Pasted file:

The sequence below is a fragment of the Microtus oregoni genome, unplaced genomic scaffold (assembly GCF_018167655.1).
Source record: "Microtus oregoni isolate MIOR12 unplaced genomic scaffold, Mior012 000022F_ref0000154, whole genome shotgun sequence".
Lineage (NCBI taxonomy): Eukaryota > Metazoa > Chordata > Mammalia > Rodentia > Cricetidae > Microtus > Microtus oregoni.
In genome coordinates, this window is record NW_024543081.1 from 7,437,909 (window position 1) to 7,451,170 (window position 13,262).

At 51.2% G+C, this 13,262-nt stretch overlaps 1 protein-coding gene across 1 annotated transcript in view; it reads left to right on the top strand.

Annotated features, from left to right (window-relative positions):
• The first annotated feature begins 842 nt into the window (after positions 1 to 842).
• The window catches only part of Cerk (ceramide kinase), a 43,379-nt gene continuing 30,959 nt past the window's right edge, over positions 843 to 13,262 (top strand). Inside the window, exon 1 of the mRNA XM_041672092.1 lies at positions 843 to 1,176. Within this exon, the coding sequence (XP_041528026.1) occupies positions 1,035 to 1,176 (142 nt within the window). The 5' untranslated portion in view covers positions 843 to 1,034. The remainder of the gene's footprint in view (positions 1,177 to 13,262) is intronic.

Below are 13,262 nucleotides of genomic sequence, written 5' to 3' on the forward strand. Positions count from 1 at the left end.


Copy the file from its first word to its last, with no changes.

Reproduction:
The sequence below is a fragment of the Microtus oregoni genome, unplaced genomic scaffold (assembly GCF_018167655.1).
Source record: "Microtus oregoni isolate MIOR12 unplaced genomic scaffold, Mior012 000022F_ref0000154, whole genome shotgun sequence".
Lineage (NCBI taxonomy): Eukaryota > Metazoa > Chordata > Mammalia > Rodentia > Cricetidae > Microtus > Microtus oregoni.
In genome coordinates, this window is record NW_024543081.1 from 7,437,909 (window position 1) to 7,451,170 (window position 13,262).

At 51.2% G+C, this 13,262-nt stretch overlaps 1 protein-coding gene across 1 annotated transcript in view; it reads left to right on the top strand.

Annotated features, from left to right (window-relative positions):
• The first annotated feature begins 842 nt into the window (after positions 1 to 842).
• The window catches only part of Cerk (ceramide kinase), a 43,379-nt gene continuing 30,959 nt past the window's right edge, over positions 843 to 13,262 (top strand). Inside the window, exon 1 of the mRNA XM_041672092.1 lies at positions 843 to 1,176. Within this exon, the coding sequence (XP_041528026.1) occupies positions 1,035 to 1,176 (142 nt within the window). The 5' untranslated portion in view covers positions 843 to 1,034. The remainder of the gene's footprint in view (positions 1,177 to 13,262) is intronic.

Below are 13,262 nucleotides of genomic sequence, written 5' to 3' on the forward strand. Positions count from 1 at the left end.